Subsistence Management Regulations for Public Lands in Alaska-2019-20 and 2020-21 Subsistence Taking of Fish Regulations

 
CONTENT
Federal Register, Volume 84 Issue 155 (Monday, August 12, 2019)
[Federal Register Volume 84, Number 155 (Monday, August 12, 2019)]
[Rules and Regulations]
[Pages 39744-39754]
From the Federal Register Online via the Government Publishing Office [www.gpo.gov]
[FR Doc No: 2019-17136]
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DEPARTMENT OF AGRICULTURE
Forest Service
36 CFR Part 242
DEPARTMENT OF THE INTERIOR
Fish and Wildlife Service
50 CFR Part 100
[Docket No. FWS-R7-SM-2017-0096; FXFR13350700640-190-FF07J00000; FBMS
#4500133004]
RIN 1018-BC06
Subsistence Management Regulations for Public Lands in Alaska--
2019-20 and 2020-21 Subsistence Taking of Fish Regulations
AGENCY: Forest Service, Agriculture; Fish and Wildlife Service,
Interior.
ACTION: Final rule.
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SUMMARY: This final rule revises regulations for seasons, harvest
limits, methods, and means related to taking of fish for subsistence
uses in Alaska during the 2019-2020 and 2020-2021 regulatory years. The
Federal Subsistence Board (Board) completes the biennial process of
revising subsistence hunting and trapping regulations in even-numbered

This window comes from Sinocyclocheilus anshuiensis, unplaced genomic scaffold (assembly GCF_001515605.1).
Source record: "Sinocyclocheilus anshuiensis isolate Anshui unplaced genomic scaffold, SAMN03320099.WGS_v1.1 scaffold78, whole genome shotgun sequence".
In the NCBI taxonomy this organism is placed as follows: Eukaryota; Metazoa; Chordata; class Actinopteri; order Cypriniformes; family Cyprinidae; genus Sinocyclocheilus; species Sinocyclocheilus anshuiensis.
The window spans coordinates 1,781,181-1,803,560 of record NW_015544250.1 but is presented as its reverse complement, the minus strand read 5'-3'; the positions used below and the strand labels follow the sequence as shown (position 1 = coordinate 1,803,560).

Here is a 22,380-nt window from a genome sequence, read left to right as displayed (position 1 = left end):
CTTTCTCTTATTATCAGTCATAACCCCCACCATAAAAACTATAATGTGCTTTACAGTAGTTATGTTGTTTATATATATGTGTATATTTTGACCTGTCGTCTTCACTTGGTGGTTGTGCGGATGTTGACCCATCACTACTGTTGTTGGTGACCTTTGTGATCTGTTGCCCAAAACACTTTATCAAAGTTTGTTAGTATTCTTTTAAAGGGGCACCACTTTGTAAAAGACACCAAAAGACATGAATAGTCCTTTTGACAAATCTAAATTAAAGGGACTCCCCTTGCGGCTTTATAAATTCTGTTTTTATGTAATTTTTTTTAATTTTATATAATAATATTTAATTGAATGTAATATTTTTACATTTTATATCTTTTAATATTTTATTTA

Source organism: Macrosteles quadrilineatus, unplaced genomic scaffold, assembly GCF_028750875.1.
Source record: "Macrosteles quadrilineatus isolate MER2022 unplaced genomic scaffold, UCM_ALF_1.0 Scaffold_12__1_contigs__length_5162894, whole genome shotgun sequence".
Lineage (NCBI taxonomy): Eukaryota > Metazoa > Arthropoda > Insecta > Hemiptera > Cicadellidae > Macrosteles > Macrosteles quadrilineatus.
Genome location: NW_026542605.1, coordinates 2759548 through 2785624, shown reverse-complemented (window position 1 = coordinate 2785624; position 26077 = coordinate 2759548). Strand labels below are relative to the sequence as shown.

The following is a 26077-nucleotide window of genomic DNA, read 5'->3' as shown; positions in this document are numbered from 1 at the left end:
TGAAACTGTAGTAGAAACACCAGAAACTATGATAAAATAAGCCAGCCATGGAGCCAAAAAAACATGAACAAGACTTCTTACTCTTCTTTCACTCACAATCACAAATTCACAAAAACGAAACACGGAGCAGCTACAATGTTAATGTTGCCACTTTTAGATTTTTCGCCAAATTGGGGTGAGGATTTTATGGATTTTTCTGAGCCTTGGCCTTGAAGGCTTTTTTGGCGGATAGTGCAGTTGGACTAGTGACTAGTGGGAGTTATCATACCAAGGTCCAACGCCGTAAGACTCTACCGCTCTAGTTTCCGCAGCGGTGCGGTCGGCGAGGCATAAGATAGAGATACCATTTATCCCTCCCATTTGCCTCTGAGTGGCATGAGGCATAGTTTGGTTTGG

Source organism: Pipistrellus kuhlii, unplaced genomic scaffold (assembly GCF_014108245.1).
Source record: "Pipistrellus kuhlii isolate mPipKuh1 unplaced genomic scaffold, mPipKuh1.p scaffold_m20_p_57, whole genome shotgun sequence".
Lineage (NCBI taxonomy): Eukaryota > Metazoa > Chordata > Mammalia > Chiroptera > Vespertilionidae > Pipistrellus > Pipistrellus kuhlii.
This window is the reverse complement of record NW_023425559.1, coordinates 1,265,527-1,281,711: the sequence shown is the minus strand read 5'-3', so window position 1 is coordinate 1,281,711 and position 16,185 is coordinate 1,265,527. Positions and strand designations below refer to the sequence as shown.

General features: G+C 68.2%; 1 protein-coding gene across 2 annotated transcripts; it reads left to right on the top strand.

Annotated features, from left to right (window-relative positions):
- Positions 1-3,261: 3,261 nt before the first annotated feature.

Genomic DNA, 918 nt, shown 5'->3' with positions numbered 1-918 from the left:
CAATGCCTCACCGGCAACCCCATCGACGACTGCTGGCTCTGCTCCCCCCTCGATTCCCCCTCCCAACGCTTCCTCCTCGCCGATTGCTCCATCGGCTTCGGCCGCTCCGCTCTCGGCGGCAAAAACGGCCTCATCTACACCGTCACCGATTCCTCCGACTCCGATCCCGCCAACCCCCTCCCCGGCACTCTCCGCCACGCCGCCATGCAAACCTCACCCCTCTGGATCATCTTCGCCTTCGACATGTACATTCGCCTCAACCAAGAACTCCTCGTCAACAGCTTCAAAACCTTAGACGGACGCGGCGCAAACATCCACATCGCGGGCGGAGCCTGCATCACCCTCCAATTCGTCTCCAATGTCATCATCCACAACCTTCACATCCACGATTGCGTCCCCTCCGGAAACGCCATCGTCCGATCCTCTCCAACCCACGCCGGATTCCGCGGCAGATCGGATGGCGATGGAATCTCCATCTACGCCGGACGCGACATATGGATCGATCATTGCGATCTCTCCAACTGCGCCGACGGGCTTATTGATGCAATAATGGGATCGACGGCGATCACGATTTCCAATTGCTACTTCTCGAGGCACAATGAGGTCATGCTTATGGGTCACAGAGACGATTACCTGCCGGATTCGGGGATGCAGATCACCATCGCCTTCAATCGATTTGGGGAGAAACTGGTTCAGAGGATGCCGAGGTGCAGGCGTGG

years and subsistence fishing and shellfish regulations in odd-numbered
years; public proposal and review processes take place during the
preceding year. The Board also addresses customary and traditional use
determinations during the applicable biennial cycle. This rule also
revises fish customary and traditional use determinations.
DATES: This rule is effective August 12, 2019.
ADDRESSES: The Board meeting transcripts are available for review at
the Office of Subsistence Management, 1011 East Tudor Road, Mail Stop
121, Anchorage, AK 99503, or on the Office of Subsistence Management
website (https://www.doi.gov/subsistence). The comments received in
response to the proposed rule are available on www.regulations.gov in
Docket No. FWS-R7-SM-2017-0096.
FOR FURTHER INFORMATION CONTACT: Chair, Federal Subsistence Board, c/o
U.S. Fish and Wildlife Service, Attention: Thomas C.J. Doolittle,
Office of Subsistence Management; (907) 786-3888 or
[email protected]. For questions specific to National Forest System
lands, contact Thomas Whitford, Regional Subsistence Program Leader,
USDA, Forest Service, Alaska Region; (907) 743-9461 or
[email protected].
SUPPLEMENTARY INFORMATION:
Background
    Under Title VIII of the Alaska National Interest Lands Conservation
Act (ANILCA) (16 U.S.C. 3111-3126), the Secretary of the Interior and